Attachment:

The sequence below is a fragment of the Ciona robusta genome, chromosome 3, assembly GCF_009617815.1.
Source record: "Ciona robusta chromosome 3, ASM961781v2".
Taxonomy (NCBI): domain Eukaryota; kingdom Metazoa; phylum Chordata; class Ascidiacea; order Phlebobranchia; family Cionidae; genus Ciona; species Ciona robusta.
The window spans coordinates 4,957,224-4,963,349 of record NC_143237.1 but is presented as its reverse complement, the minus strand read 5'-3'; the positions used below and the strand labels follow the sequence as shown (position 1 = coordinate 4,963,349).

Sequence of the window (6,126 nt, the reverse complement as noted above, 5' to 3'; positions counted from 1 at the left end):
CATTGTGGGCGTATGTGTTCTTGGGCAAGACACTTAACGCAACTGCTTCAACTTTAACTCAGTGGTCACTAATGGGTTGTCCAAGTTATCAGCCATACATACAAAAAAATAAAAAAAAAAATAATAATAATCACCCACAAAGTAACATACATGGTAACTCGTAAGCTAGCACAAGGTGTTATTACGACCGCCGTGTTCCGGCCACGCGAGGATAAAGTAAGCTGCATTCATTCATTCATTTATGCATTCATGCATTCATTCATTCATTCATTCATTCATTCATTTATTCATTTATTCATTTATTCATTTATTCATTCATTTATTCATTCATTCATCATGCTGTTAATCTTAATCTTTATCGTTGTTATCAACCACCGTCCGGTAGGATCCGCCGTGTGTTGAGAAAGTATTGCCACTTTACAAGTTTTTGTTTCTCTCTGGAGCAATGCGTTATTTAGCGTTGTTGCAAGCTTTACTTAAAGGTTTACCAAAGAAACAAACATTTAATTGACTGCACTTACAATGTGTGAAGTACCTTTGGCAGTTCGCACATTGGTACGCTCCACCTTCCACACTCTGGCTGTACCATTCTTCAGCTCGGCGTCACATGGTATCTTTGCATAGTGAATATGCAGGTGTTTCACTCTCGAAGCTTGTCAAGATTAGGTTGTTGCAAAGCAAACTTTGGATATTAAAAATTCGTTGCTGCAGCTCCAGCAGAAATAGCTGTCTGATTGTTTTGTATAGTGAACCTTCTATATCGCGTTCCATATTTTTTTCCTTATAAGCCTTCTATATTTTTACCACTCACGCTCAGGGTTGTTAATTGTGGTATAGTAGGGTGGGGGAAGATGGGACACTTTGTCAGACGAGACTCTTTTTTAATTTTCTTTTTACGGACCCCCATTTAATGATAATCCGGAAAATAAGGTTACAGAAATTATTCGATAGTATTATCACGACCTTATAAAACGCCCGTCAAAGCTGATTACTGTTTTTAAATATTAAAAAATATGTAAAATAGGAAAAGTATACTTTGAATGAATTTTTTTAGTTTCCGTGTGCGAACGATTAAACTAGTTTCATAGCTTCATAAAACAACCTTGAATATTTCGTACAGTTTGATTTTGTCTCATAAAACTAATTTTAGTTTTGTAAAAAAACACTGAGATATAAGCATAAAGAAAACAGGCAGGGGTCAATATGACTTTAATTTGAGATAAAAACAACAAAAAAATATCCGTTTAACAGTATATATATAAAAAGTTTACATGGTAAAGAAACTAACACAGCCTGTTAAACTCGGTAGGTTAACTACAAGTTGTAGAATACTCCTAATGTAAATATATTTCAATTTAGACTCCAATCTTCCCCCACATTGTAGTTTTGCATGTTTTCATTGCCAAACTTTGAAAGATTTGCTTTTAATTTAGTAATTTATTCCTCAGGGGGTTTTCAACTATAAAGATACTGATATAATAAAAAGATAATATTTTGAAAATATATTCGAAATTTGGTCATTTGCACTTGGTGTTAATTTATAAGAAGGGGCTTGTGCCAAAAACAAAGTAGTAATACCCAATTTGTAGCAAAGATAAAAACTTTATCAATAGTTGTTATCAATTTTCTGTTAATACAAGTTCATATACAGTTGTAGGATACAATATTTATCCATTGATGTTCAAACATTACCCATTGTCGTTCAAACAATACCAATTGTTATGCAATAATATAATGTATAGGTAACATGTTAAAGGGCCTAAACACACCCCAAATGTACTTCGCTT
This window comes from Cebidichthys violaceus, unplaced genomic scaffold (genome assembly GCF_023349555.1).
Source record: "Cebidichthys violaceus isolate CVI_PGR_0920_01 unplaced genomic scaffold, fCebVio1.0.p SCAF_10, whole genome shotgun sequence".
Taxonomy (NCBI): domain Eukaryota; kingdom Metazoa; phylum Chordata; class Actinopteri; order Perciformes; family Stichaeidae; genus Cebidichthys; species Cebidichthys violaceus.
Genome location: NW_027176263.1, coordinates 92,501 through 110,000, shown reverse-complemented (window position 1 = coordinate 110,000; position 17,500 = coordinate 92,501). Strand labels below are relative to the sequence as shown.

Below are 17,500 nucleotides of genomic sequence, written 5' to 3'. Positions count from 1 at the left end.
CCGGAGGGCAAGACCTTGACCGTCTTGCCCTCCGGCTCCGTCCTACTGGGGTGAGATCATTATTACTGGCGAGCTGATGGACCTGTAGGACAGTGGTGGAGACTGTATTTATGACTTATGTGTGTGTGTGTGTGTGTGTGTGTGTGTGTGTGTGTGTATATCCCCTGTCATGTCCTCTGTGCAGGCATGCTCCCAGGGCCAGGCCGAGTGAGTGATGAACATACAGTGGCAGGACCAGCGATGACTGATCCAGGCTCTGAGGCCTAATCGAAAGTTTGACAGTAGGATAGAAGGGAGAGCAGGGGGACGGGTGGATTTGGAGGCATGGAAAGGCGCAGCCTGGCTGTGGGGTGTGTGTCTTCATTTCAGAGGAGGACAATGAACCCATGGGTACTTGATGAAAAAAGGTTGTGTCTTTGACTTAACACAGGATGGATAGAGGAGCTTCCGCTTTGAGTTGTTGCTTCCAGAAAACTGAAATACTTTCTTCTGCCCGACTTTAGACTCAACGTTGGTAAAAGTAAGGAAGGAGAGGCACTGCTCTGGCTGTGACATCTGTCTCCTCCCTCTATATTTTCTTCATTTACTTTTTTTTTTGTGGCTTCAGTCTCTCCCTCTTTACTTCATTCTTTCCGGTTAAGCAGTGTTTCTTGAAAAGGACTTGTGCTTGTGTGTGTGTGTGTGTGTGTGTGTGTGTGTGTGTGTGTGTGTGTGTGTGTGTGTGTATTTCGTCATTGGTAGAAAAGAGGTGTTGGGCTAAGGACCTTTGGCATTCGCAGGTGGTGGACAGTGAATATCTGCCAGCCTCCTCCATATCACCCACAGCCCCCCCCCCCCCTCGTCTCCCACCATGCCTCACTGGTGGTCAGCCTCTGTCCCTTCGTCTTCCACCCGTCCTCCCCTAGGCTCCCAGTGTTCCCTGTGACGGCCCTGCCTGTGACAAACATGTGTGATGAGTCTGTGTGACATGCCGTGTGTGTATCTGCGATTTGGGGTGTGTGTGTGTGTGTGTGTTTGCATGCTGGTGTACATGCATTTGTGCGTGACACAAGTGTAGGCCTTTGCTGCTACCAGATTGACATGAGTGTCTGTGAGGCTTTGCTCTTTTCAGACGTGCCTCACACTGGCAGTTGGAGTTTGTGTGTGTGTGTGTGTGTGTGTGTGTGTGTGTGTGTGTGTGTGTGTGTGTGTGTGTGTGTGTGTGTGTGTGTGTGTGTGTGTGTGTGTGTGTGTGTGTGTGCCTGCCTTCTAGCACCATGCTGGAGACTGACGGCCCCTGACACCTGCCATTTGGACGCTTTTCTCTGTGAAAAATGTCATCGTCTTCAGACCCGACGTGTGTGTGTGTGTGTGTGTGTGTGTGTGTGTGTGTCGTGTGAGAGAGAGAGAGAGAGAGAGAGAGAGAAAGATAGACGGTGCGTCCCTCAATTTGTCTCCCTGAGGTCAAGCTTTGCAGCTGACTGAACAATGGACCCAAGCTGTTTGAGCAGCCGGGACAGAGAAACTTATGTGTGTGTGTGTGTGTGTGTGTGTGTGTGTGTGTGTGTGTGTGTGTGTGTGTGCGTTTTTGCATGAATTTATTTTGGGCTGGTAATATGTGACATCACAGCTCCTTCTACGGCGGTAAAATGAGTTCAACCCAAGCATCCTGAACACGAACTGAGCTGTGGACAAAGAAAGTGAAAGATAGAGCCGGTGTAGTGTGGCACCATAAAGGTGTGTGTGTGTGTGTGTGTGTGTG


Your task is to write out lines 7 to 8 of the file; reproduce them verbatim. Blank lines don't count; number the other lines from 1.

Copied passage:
This window comes from Cebidichthys violaceus, unplaced genomic scaffold (genome assembly GCF_023349555.1).
Source record: "Cebidichthys violaceus isolate CVI_PGR_0920_01 unplaced genomic scaffold, fCebVio1.0.p SCAF_10, whole genome shotgun sequence".